Someone can argue the opposite, I suppose, saying the effect would have been to increase that much more the unity and patriotism of the American people after the event. I really don’t think so. There is a substantial group of citizens—less than a majority but still large in sound and tone—that resents the American military and is oriented to believing the worst about American armed forces. A shoot-down would have provoked them like nothing else. Their outcries would have been deafening.

I suggest that the Iraq War would still have happened. But a change would have occurred—the intensity of domestic opposition would have quadrupled because of the shoot-down. The anti-war movement would have repeated much of the Vietnam era protests by including bitter criticism of the US military in addition to their actual opposition to President Bush’s conduct of the war itself. As things actually turned out, the opposition focused mostly on Bush and his top-level officials. In the “under 20” option, I think the opposition would have mushroomed far beyond this to include ordinary Americans in military uniform. You could have kissed goodbye any chance of getting Democratic votes in a congressional authorization of war in Iraq.

And within less than a year, in the presidential election campaign of 2004, John Kerry’s emergence as the Democratic nominee would have built more strongly on his anti-military stances in the early 1970s and the Vietnam War. And that takes us miles ahead of the Swift-Boaters who figured into the 2004 campaign. More Americans, following the momentum of the “under 20” option, would have been willing to discuss and embrace anti-military feelings in that campaign.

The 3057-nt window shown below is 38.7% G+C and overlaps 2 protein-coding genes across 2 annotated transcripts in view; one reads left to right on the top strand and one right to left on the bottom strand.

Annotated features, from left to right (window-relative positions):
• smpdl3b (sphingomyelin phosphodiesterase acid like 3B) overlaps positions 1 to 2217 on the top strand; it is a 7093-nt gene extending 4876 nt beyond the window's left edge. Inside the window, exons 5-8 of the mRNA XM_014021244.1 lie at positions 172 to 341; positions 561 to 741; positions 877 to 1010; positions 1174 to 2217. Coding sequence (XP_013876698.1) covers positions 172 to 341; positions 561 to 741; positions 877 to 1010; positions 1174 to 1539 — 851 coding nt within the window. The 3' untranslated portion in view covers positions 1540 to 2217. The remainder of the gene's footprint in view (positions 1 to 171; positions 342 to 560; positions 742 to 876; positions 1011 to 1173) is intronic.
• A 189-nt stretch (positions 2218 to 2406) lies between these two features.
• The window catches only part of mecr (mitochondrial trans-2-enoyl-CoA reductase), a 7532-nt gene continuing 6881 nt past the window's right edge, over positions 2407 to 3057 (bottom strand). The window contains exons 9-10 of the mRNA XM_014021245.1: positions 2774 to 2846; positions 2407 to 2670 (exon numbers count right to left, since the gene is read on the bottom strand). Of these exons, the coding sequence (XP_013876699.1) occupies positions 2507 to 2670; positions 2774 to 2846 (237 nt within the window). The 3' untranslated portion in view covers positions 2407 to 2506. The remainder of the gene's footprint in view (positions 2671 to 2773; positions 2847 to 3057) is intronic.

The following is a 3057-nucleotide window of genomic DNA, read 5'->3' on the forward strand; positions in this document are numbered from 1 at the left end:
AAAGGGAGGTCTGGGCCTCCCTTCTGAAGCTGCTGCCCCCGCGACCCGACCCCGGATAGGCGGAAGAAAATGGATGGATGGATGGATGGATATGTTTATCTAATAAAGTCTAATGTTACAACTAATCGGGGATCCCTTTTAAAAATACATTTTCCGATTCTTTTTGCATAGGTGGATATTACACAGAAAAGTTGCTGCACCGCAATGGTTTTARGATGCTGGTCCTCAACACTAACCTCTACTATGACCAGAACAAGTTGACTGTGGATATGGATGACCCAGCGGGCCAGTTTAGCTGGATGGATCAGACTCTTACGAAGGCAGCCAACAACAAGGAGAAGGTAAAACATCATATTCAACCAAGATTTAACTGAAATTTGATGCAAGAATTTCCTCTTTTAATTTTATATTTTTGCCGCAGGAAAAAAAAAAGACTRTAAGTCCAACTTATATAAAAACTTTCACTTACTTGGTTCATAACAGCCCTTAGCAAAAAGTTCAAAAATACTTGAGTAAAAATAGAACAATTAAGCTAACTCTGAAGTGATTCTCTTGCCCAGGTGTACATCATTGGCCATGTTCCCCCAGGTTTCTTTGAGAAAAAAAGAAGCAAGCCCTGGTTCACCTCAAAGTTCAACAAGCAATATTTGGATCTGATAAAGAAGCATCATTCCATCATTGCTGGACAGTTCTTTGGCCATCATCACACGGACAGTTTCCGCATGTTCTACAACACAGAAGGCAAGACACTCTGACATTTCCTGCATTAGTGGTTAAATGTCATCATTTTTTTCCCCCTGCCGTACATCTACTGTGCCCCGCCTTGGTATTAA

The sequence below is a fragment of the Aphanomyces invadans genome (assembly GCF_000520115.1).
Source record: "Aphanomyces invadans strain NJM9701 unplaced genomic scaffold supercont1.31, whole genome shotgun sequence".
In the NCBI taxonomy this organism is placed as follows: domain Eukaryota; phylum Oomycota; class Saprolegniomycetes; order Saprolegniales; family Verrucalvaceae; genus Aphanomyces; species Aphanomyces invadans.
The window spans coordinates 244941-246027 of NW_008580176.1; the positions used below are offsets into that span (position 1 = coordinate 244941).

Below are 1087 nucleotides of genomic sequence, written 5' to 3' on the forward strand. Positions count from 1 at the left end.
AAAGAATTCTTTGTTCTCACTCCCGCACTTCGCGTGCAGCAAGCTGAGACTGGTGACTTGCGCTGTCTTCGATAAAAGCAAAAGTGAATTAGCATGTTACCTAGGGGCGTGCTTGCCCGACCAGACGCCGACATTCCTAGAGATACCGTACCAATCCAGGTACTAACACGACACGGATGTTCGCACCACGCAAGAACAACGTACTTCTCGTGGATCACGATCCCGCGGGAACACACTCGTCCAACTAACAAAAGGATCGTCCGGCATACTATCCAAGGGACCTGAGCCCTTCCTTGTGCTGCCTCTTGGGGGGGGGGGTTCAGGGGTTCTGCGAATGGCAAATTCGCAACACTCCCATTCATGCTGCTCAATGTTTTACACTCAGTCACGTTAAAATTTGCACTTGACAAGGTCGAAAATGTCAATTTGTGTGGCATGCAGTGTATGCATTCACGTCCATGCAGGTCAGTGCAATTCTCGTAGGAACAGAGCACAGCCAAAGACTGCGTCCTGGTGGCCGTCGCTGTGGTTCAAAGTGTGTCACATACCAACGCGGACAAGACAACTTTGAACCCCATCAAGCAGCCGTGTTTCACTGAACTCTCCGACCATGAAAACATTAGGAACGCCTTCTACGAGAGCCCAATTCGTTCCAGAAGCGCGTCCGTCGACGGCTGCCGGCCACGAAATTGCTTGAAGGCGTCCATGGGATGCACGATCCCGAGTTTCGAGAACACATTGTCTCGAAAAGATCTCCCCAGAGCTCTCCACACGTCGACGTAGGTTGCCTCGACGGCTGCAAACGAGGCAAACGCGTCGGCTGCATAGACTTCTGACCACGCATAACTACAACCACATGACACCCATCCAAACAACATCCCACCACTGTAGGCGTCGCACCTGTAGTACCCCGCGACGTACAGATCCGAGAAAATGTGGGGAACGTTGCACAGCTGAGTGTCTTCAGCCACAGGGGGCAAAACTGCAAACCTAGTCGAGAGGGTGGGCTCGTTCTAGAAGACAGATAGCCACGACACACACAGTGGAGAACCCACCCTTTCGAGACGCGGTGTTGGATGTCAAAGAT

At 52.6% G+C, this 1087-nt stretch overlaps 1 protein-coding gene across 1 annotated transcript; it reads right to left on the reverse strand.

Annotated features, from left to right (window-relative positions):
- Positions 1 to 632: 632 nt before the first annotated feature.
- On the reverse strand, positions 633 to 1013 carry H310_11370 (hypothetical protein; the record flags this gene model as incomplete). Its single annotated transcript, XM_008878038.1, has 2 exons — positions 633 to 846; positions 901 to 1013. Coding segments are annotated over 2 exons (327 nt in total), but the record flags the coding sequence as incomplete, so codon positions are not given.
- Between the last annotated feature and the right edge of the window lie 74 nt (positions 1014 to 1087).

In addition, even before we get to Iraq or the election, so deep would have been the reverberations that it’s entirely possible the war in Afghanistan would have been altered. The Bush Administration would have encountered a much more constrained and restricted field of options and choices in war strategy and war fighting than it did.

In my “under 20” option, the near-certain casualty of this course of history would have been unity. We look back now and recall the nation’s unity with pride and not a little sadness for its rarity. Well, the logic of the “under 20” option points directly to unity having never happened at all after 9-11. Only an intervening event could have jolted the nation onto a path of unity. And if I’m right or even partly so, I (and maybe you) shudder at the thought of where national disunity would be in 2012 and beyond. Hard to realize it but we really look unified by comparison to the effects of the “under 20.”

There’s a third possibility that blends my first two. I’ll credit Steve Reed for suggesting this to me. Steve is one of my alumni, a veteran of several of my sessions at Historical Solutions LLC.

Here’s the blended third. The US Air Force scrambles jets and orders the shoot-down…but the pilot can’t bring himself to push the button. Wow: very, very possible in the world of people.

If this third way is taken, I believe we’d never be informed of the failure to shoot. It would be kept secret. Only a handful of military officers and political leaders would ever know, except for the pilot. As for him, I’d bet the psychological toll would defy measure. For that person and also for many others, life would never be the same again. We would loop back to the effects I outlined above for the second completed attack on Washington DC.

It’s a tribute to the heroism and courage of the forty passengers on Flight 93 that none of these things happened. They were the militia men of April 19, 1775, standing on Lexington Green and near Concord Bridge. The ground on which they stood was the floor of a flying passenger plane. Their resolve was for the protection of revered national treasures. Theirs was a battle fought to save independence. The passengers of 93 are the minute men and minute women of the 21st century. Salute them.

This is a sobering, yet inspirational path of thought. I’m compelled to share a broader story with you on the leadership experience of Flight 93. If you’re interested, I’ll be designing a leadership module based on the history of Flight 93.